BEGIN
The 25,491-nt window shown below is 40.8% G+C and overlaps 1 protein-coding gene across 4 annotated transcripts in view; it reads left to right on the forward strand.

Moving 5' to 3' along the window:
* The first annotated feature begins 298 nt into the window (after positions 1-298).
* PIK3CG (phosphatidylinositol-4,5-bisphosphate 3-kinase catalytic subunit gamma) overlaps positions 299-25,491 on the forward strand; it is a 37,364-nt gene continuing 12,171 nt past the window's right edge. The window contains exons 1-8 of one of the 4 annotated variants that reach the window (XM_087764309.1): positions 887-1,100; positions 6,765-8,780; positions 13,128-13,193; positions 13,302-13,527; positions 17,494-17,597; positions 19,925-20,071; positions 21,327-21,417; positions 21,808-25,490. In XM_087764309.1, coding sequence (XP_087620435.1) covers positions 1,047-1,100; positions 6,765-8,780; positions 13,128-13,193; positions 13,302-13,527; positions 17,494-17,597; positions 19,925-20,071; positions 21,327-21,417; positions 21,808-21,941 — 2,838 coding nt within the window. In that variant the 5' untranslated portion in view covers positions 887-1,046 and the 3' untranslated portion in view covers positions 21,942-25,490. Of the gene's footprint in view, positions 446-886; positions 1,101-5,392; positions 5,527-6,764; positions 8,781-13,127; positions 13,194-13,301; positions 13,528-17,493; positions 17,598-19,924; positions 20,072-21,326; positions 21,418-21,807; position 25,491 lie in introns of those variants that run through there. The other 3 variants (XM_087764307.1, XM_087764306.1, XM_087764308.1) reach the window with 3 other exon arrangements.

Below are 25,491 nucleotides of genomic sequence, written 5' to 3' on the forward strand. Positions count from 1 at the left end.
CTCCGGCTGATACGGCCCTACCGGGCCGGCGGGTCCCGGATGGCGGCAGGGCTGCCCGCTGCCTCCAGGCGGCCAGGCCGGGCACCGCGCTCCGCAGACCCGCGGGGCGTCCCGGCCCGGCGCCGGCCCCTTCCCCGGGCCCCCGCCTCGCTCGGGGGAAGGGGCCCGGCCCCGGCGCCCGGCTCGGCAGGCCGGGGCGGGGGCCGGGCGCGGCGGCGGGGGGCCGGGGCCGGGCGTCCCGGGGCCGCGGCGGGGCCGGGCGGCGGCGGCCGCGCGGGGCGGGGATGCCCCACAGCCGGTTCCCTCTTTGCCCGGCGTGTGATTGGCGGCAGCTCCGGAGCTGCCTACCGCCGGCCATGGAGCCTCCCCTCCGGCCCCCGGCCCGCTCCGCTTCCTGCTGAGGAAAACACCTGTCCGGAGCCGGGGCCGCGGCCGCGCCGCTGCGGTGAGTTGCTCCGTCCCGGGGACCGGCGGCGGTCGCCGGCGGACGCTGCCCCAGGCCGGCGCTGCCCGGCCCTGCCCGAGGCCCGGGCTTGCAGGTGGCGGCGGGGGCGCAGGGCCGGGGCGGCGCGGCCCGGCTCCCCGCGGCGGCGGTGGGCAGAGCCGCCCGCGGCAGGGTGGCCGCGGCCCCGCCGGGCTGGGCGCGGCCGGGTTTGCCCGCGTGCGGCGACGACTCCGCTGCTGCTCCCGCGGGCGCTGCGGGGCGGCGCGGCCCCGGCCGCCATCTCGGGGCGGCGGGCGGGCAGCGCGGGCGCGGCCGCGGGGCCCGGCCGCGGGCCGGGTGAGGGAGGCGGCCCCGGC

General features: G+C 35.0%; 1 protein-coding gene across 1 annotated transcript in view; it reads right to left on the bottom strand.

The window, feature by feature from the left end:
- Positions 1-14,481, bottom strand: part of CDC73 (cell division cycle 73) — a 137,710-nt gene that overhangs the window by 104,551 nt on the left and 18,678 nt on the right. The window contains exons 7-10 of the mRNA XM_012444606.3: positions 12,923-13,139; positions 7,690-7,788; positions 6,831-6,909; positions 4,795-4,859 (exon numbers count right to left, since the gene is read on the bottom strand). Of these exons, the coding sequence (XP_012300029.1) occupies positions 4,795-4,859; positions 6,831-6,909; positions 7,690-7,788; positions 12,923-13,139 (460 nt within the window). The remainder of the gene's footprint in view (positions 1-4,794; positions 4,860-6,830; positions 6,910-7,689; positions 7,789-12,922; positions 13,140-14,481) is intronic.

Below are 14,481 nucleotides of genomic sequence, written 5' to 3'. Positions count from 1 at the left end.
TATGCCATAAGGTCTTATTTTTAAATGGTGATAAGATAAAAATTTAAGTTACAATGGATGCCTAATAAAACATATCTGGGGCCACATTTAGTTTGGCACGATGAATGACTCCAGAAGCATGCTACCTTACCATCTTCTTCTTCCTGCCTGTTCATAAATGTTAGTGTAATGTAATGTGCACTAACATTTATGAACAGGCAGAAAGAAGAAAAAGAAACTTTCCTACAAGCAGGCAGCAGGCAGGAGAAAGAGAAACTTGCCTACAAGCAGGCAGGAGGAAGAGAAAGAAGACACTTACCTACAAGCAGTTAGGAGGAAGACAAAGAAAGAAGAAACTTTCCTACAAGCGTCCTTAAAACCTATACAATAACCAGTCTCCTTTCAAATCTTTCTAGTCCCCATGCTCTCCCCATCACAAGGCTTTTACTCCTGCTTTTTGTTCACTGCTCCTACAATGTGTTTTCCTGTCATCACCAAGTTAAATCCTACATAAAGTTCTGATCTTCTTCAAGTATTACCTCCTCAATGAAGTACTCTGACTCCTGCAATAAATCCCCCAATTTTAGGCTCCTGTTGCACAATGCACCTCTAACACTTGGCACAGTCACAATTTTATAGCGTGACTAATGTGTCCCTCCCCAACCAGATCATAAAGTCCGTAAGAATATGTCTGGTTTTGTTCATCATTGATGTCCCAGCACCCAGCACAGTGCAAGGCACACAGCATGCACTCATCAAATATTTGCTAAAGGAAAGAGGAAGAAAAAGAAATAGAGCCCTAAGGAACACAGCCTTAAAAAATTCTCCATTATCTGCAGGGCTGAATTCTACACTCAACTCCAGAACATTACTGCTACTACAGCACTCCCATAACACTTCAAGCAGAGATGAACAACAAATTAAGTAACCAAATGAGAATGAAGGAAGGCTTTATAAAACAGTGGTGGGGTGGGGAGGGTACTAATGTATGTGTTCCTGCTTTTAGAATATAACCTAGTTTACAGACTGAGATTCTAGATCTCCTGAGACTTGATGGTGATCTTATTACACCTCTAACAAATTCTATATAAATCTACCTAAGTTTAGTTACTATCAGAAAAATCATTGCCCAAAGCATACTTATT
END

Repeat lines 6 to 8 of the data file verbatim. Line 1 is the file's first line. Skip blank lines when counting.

CTCCGGCTGATACGGCCCTACCGGGCCGGCGGGTCCCGGATGGCGGCAGGGCTGCCCGCTGCCTCCAGGCGGCCAGGCCGGGCACCGCGCTCCGCAGACCCGCGGGGCGTCCCGGCCCGGCGCCGGCCCCTTCCCCGGGCCCCCGCCTCGCTCGGGGGAAGGGGCCCGGCCCCGGCGCCCGGCTCGGCAGGCCGGGGCGGGGGCCGGGCGCGGCGGCGGGGGGCCGGGGCCGGGCGTCCCGGGGCCGCGGCGGGGCCGGGCGGCGGCGGCCGCGCGGGGCGGGGATGCCCCACAGCCGGTTCCCTCTTTGCCCGGCGTGTGATTGGCGGCAGCTCCGGAGCTGCCTACCGCCGGCCATGGAGCCTCCCCTCCGGCCCCCGGCCCGCTCCGCTTCCTGCTGAGGAAAACACCTGTCCGGAGCCGGGGCCGCGGCCGCGCCGCTGCGGTGAGTTGCTCCGTCCCGGGGACCGGCGGCGGTCGCCGGCGGACGCTGCCCCAGGCCGGCGCTGCCCGGCCCTGCCCGAGGCCCGGGCTTGCAGGTGGCGGCGGGGGCGCAGGGCCGGGGCGGCGCGGCCCGGCTCCCCGCGGCGGCGGTGGGCAGAGCCGCCCGCGGCAGGGTGGCCGCGGCCCCGCCGGGCTGGGCGCGGCCGGGTTTGCCCGCGTGCGGCGACGACTCCGCTGCTGCTCCCGCGGGCGCTGCGGGGCGGCGCGGCCCCGGCCGCCATCTCGGGGCGGCGGGCGGGCAGCGCGGGCGCGGCCGCGGGGCCCGGCCGCGGGCCGGGTGAGGGAGGCGGCCCCGGC

General features: G+C 35.0%; 1 protein-coding gene across 1 annotated transcript in view; it reads right to left on the bottom strand.

The window, feature by feature from the left end: